A lightning strike set fire to Namibia's world-renowned cheetah conservation centre, injuring an intern and burning down buildings, an official said Thursday.

Amid a severe drought, lightning struck late Wednesday, causing a fire that raged until midnight at the Cheetah Conservation Fund (CCF), assistant director Patricia Tricorache told AFP.

"One tourism intern has sustained mild injuries," CCF said in a statement earlier.

"No animals were injured," it added, as 23 cheetahs at the reserve managed to escape the fire.

Workers battling to contain the blaze at the centre in Otjiwarongo, 250 kilometres (155 miles) north of the capital Windhoek were hampered by low water levels during the worst drought in decades in the southern African country.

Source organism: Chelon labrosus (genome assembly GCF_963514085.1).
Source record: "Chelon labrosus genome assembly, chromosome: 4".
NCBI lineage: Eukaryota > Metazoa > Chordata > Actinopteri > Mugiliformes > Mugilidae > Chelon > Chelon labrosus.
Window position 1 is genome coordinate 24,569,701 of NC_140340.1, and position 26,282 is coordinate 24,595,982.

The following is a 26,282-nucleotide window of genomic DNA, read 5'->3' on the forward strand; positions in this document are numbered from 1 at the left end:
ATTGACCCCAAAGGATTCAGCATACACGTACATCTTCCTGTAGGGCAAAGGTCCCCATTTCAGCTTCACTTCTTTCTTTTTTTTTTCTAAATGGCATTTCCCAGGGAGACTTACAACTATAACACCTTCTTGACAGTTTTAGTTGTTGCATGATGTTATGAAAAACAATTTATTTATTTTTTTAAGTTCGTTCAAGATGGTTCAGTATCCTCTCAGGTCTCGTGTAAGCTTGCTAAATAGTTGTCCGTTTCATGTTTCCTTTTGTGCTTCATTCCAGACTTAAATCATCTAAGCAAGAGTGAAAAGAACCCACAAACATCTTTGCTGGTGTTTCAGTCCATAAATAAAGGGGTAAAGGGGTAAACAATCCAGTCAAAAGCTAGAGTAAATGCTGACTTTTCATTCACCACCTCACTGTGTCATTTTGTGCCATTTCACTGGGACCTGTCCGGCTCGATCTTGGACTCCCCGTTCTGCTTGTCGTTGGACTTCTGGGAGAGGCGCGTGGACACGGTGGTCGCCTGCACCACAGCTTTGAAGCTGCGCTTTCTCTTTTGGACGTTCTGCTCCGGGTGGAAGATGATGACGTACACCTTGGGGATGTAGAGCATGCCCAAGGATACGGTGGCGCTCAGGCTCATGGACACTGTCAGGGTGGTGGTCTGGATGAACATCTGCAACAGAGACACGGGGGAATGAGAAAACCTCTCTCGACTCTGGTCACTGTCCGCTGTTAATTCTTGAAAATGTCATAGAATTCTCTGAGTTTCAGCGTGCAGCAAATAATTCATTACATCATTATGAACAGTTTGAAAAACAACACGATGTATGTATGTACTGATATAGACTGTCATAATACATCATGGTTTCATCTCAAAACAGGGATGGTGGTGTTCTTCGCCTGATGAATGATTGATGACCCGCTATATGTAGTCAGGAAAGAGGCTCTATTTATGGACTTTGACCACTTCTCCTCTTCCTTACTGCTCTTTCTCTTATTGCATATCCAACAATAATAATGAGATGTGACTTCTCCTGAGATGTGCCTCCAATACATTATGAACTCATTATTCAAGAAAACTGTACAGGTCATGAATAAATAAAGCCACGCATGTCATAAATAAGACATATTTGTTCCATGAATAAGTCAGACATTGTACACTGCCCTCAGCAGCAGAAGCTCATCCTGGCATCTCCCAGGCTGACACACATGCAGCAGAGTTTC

"The visitor centre, including a storage room filled with educational and tourism materials, was burned to the ground, leaving only the walls standing," the centre said.

The conservation centre re-opened Thursday and would continue its work despite the setback.

Around 3,000 cheetahs remain in the wild in Namibia -- the largest population in the world. Some 10,000 are still in the wild in Africa.

Founded in 1990, CCF is a global leader in the wild cats' conservation.

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